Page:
Every culture has its rules of storytelling. Books that are more “literary” often break those rules, which either serves to irk readers or intrigue and impress them. Cloud Atlas, for instance, caused a flurry of commentary when it ended chapters in the middle of a
We don’t often expect middle grade literature to break the “rules,” we expect it to be linear and simple enough to be understood by children. BREADCRUMBS, a beautifully written book by Anne Ursu, not only breaks a few rules, the journey has so many layers I’m beginning to think this is really a story for adults in the guise of a fairy tale for children. At the very least, it’s a book for highly literate children, as it has so many nods to other books (Narnia, Coraline, Harry Potter, and When You Reach Me) to name a few.
Once upon a time, Hazel and Jack were best friends. They had been best friends since they were six, spending hot Minneapolis summers and cold Minneapolis winters together, dreaming of Hogwarts and Oz, superheroes and baseball. Now that they were eleven, it was weird for a boy and a girl to be best friends. But they couldn’t help it – Hazel and Jack fit, in that way you only read about in books. And they didn’t fit anywhere else.
And then, one day, it was over. Jack just stopped talking to Hazel. And while her mom tried to tell her that this sometimes happens to boys and girls at this age, Hazel had read enough stories to know that it’s never that simple. And it turns out, she was right. Jack’s heart had been frozen, and he was taken into the woods by a woman dressed in white to live in a palace made of ice. Now, it’s up to Hazel to venture into the woods after him. Hazel finds, however, that these woods are nothing like what she’s read about, and the Jack that Hazel went in to save isn’t the same Jack that will emerge. Or even the same Hazel.
When I was young I used to read fairy tales of the Hans Christian Anderson type. Breadcrumbs reminds me very much of those fairy tales, but grown up, more sophisticated. I have a vague recollection of what Anderson’s Snow Queen was like (Ursu was inspired by it), but you don’t have to know that story to enjoy this one.
The book reads like “literary fiction” for the first half of the book and fantasy for the second. But, like an old-school fairy tale, there’s no wizard-on-wizard action or fey coming out of the woodwork. It’s much quieter than that. As a matter of fact, as I was reading it, I never saw it as fantasy. I saw it as allegory. Because Hazel is introduced as such an imaginative child, I read her outward journey as her inward journey.
There is a great deal of loss in this book and there’s no tidy answer in the end. Sometimes we grow up and we grow apart and it’s never going to be the same again. This is how it is for Hazel and Jack, and it’s a hard lesson to learn for a lonely, artistic girl who doesn’t fit in.
Hazel is adopted (she’s from India and her parents are unspecified Caucasian), and is in the fifth grade in the midst of changes that are both typical for one her age and personal in respect to her own family situation. Her parents are recently divorced, and she is nearly abandoned by her father, who is across the country and about to get remarried. Her mother is struggling financially, which necessitates a change in schools, from a private school for creative children to a rule-bound public one. The only thing she likes about it is that her best friend Jack goes there. But we all know how boy-girl friendships change at that age. The fairy tale aspect of this book explains away how a boy could possibly change his attitude toward his best friend, a girl, seemingly overnight.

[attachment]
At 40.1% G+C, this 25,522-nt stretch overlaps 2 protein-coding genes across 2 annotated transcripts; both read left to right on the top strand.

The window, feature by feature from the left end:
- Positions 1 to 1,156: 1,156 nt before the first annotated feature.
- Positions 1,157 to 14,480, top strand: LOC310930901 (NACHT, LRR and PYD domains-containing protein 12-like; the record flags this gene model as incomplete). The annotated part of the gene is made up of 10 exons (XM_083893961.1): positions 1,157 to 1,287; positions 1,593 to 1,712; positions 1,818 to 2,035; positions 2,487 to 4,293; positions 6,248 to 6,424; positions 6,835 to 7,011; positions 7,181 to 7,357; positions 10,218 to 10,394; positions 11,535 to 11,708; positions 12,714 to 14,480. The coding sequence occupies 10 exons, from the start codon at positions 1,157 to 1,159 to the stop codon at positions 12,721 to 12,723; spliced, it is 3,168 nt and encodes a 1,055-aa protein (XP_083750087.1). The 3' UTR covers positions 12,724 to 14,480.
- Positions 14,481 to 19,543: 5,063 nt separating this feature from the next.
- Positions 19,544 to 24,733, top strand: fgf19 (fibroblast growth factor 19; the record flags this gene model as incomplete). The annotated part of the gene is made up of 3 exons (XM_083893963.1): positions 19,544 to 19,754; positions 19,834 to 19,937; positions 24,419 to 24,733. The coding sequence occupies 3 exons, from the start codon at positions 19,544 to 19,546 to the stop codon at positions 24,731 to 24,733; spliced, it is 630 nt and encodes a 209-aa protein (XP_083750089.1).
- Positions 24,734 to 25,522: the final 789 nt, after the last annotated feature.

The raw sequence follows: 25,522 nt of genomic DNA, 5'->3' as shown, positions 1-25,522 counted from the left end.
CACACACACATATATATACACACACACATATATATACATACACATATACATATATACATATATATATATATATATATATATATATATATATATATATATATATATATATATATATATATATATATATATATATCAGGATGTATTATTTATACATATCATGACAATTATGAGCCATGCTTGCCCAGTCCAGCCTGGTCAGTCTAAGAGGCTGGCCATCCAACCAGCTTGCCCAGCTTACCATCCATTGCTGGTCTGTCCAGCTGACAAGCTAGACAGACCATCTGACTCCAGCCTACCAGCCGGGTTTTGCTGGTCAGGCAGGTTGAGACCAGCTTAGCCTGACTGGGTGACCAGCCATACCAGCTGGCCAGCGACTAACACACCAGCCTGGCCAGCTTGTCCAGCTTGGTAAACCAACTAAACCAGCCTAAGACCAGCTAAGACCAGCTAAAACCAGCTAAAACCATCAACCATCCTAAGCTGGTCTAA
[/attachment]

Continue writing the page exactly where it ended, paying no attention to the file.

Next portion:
The POV shifts at times, which didn’t take me out of the story like it did for some. For the most part, it is from Hazel’s limited perspective. But it is also sometimes told through Jack’s POV, and sometimes the narrator actually speaks to the reader and opens up a slightly larger view of the magical happenings behind the scenes.
The climax is more quiet than your standard fantasy, in the way the ending to Stardust, by Neil Gaiman, is quiet (when they turned it into a movie they had to excitementize the climax so as not to disappoint the masses). It’s not a “loud” book, so I think a battle of some sort would have definitely felt wrong. The story ends a bit abruptly, in that grey area where loss meets new understanding. It’s not an uhappy ending; it’s happy because Hazel manages to navigate the challenges before her, but it’s inconclusive.
No, Hazel and Jack will not be able to return to their previous friendship. They will struggle through that loss, and find love and loss with other people as they grow up, which is one of the tragedies of growing up. And life goes on.
The vocabulary in Breadcrumbs is rich and challenging for the discerning 10 year old. There will be concepts beyond the mental grasp of young ones, but to me this only serves to keep the book timeless while those readers grow up and enjoy it with new insight.